Higher healthcare spending is the need of the hour, with India’s healthcare spending (as % of GDP) being lower than other peer emerging countries, and in light of the Covid-19 pandemic.
Total healthcare & wellness outlay in the budget has been increased by a lofty 137 percent in FY22 to Rs. 2.24 trillion. Govt has allocated Rs.350 billion for Covid-19 vaccination.
A new scheme has been launched by govt. with an outlay of Rs 642 billion over 6 years to augment health infrastructure under PM AtmaNirbhar Swasth Bharat Yojana; in addition to the National Health Mission budget.For the financial sector various positive measures have been announced as follows:. The govt. announced that it plans to privatize two PSU banks and a PSU general insurance company in FY22
. Affordable housing benefit: Extended eligibility by 1 more year for additional deduction of Rs 1.5 lacs for purchase of affordable houses till March 2022
Also, there has been no change in taxation on legal cigarettes in this budget (contrary to market expectation) which is positive for cigarette companies.
Q) Which sectors could lose because of Budget proposals and why?
A) The government’s focus on capex is leading to muted spending on the rural sector in FY22. Spending on rural dominated segments such as MNREGA / agriculture spending is budgeted to decline by 34 percent in FY22, after growing by 59% in FY21.
Q) How should retail investors decode the Budget 2021?
A) There have been no major tax changes for retail investors in this budget. This is quite positive, considering that there has been a fall in tax collections in FY21 due to the economic contraction (and some tax increases were being expected by the market).
However, with the economy expected to grow strongly in FY22 (nominal GDP growth of 14.4%), gross tax revenue has been budgeted to grow by 16.7 percent vs a contraction of 5.5 percent in FY21.
The government has budgeted for some buoyancy in the direct taxes--with both income tax and corporate tax budgeted to grow by ~22 percent YoY in FY22.
Government’s spending on health and capex financed through better tax collection in FY22 should provide the necessary growth impetus in the ongoing economic revival.Also, some measures have been announced by the government to simplify the tax administration as follows:
. Senior citizens who are 75 years or above and have only pension and interest income in a financial year, are exempted from filing income tax returns.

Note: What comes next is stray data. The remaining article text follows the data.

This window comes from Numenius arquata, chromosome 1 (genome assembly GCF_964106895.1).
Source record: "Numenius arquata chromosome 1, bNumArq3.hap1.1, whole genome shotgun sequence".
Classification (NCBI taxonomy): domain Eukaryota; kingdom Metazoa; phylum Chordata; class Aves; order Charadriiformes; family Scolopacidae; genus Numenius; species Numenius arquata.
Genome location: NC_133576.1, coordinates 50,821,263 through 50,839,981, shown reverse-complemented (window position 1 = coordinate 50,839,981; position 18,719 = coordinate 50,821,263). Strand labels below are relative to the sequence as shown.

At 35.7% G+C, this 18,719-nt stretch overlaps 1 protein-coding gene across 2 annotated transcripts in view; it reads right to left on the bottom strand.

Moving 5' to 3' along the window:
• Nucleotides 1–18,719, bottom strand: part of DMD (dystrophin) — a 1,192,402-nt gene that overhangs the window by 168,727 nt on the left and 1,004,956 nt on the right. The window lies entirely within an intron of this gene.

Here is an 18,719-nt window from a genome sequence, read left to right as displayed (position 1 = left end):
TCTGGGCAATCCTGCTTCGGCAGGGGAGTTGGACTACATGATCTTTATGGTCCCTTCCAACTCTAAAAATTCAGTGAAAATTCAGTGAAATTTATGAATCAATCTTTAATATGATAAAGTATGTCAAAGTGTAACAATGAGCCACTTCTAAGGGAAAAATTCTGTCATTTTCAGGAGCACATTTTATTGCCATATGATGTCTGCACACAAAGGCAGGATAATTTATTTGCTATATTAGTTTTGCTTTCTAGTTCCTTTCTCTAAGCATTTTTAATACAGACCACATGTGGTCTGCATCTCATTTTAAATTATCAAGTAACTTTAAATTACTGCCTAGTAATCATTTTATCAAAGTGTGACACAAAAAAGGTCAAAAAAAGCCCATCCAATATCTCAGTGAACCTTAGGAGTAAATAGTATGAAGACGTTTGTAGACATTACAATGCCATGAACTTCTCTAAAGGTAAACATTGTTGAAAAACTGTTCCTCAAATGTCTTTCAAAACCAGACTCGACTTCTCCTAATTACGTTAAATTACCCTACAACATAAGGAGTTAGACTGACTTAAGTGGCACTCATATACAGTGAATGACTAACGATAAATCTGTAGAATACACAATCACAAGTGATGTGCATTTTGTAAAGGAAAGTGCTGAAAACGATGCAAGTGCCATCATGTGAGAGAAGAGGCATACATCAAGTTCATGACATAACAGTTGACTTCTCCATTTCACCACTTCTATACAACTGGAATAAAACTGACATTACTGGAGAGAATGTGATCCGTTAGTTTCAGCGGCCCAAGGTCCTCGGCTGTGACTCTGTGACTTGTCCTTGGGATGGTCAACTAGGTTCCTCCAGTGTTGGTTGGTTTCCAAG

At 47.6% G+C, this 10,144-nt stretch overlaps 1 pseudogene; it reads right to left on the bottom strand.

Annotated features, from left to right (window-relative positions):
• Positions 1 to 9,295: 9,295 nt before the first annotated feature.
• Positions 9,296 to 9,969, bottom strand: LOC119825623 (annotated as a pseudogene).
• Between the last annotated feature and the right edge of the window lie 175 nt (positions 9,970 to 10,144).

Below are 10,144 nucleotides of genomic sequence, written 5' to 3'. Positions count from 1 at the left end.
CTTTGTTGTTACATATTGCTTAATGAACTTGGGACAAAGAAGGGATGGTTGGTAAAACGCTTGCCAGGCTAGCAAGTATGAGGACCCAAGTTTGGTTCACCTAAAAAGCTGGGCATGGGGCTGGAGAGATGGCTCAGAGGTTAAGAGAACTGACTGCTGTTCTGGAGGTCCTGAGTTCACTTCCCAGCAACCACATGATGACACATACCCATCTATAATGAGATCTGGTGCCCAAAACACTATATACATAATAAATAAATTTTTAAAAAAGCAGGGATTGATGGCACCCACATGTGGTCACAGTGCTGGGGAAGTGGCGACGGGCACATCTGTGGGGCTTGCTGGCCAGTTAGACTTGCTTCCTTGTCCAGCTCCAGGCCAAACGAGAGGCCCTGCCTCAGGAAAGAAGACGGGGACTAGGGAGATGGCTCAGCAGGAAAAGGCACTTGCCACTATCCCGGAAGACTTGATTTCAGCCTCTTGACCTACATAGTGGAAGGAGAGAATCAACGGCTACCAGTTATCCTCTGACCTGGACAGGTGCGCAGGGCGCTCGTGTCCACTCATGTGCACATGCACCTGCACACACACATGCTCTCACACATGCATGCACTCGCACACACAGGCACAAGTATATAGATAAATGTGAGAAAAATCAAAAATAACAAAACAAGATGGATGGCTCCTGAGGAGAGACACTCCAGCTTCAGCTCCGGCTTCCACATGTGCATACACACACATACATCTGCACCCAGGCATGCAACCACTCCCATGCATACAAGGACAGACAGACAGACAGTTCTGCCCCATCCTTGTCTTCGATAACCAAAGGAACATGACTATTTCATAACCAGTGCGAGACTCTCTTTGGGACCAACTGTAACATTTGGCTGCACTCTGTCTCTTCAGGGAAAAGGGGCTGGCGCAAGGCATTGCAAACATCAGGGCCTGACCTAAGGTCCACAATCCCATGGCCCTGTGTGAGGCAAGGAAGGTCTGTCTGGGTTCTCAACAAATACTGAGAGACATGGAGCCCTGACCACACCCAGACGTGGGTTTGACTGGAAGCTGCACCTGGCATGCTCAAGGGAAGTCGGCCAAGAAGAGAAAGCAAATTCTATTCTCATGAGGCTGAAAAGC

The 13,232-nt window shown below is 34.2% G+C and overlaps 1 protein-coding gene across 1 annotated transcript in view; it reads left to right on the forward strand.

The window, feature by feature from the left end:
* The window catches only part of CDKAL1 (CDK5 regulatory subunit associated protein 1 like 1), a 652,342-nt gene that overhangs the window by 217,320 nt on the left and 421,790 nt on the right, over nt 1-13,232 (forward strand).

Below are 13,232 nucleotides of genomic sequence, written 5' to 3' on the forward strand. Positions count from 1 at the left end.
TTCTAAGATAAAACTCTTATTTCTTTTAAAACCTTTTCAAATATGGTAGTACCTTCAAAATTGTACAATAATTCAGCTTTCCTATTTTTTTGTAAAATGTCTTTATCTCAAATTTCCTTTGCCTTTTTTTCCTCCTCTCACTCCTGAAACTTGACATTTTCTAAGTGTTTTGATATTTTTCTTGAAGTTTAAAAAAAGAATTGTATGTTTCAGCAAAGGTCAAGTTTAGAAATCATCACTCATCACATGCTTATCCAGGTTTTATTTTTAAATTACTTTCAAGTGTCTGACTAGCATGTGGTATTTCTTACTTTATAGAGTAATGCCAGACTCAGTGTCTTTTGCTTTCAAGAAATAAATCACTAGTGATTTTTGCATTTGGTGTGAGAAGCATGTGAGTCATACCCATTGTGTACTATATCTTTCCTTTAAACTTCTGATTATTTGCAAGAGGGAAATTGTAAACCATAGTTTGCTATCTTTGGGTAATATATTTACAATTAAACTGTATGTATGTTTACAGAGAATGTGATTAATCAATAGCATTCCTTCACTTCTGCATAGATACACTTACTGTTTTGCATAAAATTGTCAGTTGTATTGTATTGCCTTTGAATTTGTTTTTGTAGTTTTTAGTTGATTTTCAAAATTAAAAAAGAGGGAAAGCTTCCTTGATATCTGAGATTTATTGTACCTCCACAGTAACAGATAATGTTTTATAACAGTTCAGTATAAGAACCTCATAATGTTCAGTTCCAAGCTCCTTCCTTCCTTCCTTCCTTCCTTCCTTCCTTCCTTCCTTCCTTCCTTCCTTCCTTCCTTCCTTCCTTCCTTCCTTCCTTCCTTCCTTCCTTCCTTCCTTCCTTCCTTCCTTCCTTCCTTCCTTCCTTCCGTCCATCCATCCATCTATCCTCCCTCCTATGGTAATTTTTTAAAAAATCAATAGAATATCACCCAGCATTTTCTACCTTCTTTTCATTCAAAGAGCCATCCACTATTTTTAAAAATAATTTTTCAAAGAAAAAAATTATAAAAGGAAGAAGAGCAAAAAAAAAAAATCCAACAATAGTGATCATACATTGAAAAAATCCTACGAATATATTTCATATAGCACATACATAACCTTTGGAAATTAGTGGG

Q) What should be the investment strategy post Budget 2021? Should investors use the dip to rejig their portfolio?
A) We are turning positive on domestically focused sectors like Infrastructure and Cement and continue to like private banks. We also believe global export-oriented sectors like IT, pharma would continue to do well.
The equity markets have cheered the budget with it being growth-oriented, and no major tax changes or levy. However, the bond markets have seen some hardening in yields due to the higher than expected fiscal slippage and government borrowing.
The market will soon digest the budget and move on to fundamental factors and global cues. Corporate earnings in Q3 FY21 have been above expectations and are expected to see robust growth of around 30% (for the Nifty index) in FY22.
Even though market valuations are elevated, the recovery in corporate earnings and the easy liquidity scenario globally may help to support valuations for some time.
Overall, FY22 will be the year of normalization (from the Covid-19 pandemic) and will set the stage for acceleration in future growth.
From an investment perspective, at this juncture, investors should systematically invest in equities, or use an asset allocation approach (based on their risk profile).
Q) After a strong primary market in 2020, do you see a similar trend in 2021? Any big companies you are keeping an eye on. The FM made clear the intentions of listing LIC soon. What are your views on that? How big that could be?
A) With equity markets being buoyant, retail participation and equity fund raising have picked up significantly. Equity issuances (via IPO, QIP, OFS & OFS route) breached Rs. 1.4 trillion in CY2020 (higher than in CY2017), and the pipeline remains strong. The equity fund raising activity will depend to some extent on market conditions in 2021.
The government has also announced a major push for privatization / strategic divestment, and also some big-ticket IPOs like LIC IPO (and more may be announced along the way).
The govt. has budgeted an ambitious divestment revenue of Rs. 1.75 trillion in FY22 and that should keep fund raising activity via the market & via strategic divestment route quite active over the next year.